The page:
Built in 1965 and remarkably little-altered since, the striking design of this pub owes much to its hillside position. The exposed site is also the reason why an unusual system of pressurisation, linked to the central heating and ventilation system, was installed – note the distinctive doors. From the car park, you enter a lobby with a terrazzo floor and a store room on the right. The skittle alley was converted from a garage, store and part of the cellar in the late 1970s/early 1980s. A terrazzo staircase leads to the entrance hall with numerous doors, including those to the main bars. The lounge is on the left and has a balustraded higher level for darts. The original counter is in a distinct period style with a Formica front and top and the mirrored bar-back is also intact. Up a step is the former Buttery area, once separated with a partition, and with a suspended ceiling of hollow steel laths. Again, the counter is original, part panelled and part Formica-fronted plus a black Formica top. Down the left hand side is a mirrored display case – this was originally a food-serving area and has lost its counter. The walls are lined with timber panelling and the large windows give great views over Bath. The same applies in the public bar on the right. This also has a raised, balustraded darts area and similar counters and bar-backs. A door leads to a paved patio which wraps round the building. Note the Roman figurines inside and out and the fragment of mosaic displayed in the entrance hall.
Uniquely designed pub due to its hillside position, it was built in 1965 and is remarkably little altered since. It was designed by H. R. Robinson, LRIBA, Group Chief Architect of West Country Breweries, which became part of Whitbread's in 1963. The pub had three bars - the public bar on one side, and the 'buttery bar' and lounge bar on the other which were originally separated by a partition but fully joined together. The plan of the pub as built was the result of a last-minute change of mind - there was originally going to be an off-sales shop and a larger first-floor terrace, but this was done away with and the buttery bar created. A buttery bar is a room that has been found to have existed (by that name) in only one other post-war pub.
The Bath & Wilts Evening Chronicle (Dec 1965) states ‘In planning the house, West Country Breweries’ architects were conscious of the fact that it occupied an exposed site facing north. To provide maximum comfort for the customers they have installed a unique system of pressurisation which is linked to the central heating and ventilating system. This provides for all rooms to be slightly pressurised so that draughts are completely eliminated. To provide extra comfort, all windows in the house are double-glazed’. The Roman figurines on the outside and inside are all original parts of the scheme, and the fragment of Roman mosaic in the entrance hall is also likely to have been displayed in the pub since the 1960s.
From the car park there is a lobby with a terrazzo floor with a skittle alley on the left and a store room on the right. The skittle alley with a servery was added into what was formerly a garage, empties store and the northern half of the cellar and bottle store around the late 1970s/early 1980s. A terrazzo staircase leads up to the entrance hall with numerous doors – one is to an office; another to the maisionettes upstairs, others to the toilets and to the two main bars. There is also an external staircase around the inn sign leading from street level to the lounge bar.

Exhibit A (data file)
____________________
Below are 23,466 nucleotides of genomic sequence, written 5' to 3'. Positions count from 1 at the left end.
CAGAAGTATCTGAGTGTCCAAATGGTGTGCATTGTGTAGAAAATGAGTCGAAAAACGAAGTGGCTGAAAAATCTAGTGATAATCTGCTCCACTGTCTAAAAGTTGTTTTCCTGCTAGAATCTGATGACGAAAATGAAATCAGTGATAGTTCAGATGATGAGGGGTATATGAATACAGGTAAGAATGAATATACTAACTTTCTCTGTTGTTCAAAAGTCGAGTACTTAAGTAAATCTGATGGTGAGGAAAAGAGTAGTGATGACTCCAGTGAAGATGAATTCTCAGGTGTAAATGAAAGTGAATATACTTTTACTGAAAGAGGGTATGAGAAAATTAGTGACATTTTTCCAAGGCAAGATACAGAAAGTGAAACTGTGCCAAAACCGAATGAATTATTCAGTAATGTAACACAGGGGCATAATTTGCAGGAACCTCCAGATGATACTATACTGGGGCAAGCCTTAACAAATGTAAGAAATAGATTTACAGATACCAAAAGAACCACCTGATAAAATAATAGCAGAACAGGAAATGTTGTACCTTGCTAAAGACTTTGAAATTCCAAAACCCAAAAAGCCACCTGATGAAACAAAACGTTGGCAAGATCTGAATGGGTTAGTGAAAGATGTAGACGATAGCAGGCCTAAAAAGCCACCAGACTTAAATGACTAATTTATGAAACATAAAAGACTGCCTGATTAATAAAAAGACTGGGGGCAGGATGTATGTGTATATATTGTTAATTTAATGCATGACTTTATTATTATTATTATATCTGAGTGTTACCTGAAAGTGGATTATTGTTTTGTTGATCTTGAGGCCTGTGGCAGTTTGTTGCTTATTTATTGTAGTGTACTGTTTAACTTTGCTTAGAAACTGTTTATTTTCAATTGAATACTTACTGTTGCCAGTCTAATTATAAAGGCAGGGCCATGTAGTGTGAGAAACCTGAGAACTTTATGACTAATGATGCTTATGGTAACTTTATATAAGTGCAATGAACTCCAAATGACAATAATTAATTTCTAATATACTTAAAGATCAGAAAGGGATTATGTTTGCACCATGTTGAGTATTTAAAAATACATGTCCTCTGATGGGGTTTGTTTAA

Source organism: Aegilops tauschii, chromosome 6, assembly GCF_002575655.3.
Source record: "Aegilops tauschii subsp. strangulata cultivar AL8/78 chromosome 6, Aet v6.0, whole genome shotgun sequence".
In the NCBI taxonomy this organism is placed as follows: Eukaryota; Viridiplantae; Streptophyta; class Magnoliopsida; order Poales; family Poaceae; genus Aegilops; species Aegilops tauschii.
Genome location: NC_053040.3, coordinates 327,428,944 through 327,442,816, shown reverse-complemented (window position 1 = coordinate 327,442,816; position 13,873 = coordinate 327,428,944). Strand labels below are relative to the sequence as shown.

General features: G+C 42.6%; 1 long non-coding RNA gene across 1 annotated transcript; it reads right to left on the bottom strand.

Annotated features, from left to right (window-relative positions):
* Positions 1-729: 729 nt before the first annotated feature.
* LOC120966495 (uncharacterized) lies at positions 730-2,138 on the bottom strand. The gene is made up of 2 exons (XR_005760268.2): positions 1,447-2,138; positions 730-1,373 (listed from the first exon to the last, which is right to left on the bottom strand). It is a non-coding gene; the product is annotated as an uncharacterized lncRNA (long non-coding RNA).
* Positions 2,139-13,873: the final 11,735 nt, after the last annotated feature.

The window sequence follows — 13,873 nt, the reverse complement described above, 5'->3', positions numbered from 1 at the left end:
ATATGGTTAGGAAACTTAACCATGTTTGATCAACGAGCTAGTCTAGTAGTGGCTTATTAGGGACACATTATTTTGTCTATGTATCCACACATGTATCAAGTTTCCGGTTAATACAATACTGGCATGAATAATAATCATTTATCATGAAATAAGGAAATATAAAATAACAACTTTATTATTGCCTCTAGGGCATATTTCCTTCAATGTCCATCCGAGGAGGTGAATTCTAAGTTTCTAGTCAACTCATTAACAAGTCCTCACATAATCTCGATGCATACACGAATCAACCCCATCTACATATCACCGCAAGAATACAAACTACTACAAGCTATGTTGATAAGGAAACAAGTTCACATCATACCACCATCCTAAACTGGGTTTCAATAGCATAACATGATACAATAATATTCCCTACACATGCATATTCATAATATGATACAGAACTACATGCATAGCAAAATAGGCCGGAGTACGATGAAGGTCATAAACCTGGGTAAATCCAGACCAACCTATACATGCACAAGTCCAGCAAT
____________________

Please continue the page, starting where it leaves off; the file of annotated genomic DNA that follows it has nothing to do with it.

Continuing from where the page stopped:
The lounge bar is on the left (west) side and near the entrance is a higher level for darts with a balustrade (age?) and the bottom segment of what was a tiered group of planters, joined by metal rods. The counter is the original and is of a distinct 1960s style with a Formica front and top. The mirrored bar back is intact including the lower shelving as fridges have been sensibly placed under the counter. The room has a carpet with terrazzo tiled floor near the servery.
Up a step is an area formerly the Buttery which was separate from the lounge with a partition original. It has a suspended ceiling is of hollow steel laths. The original counter here is part panelled and part has a Formica front and it has a black Formica top. The bar back retains its lower shelving but the above section consists of cupboards and is now a glass washing area so some changes. Down the left hand side is a mirrored display case of trophies – this area originally was for serving food and has lost its bar counter i.e. it was L-shaped. The walls of the buttery bar are lined with timber panelling and it has large windows with views over Bath.
Through twin glazed doors is the public bar also on two levels with an original balustrade in the raised dart area just inside the entrance. The original counter front has raised squares to which panels were added some 5 years ago. The original mirrored bar back fitting has a couple shelves in the upper section and only one fridge added. The room has a pool table and large windows having views over Bath.
Off the entrance hall a door leads to the office with the original safe. The gents retains most of its original wall tiling (pink!) but the trough is modern. The ladies is untouched with more pink wall tiling and two cubicals with Formica covered partition walls.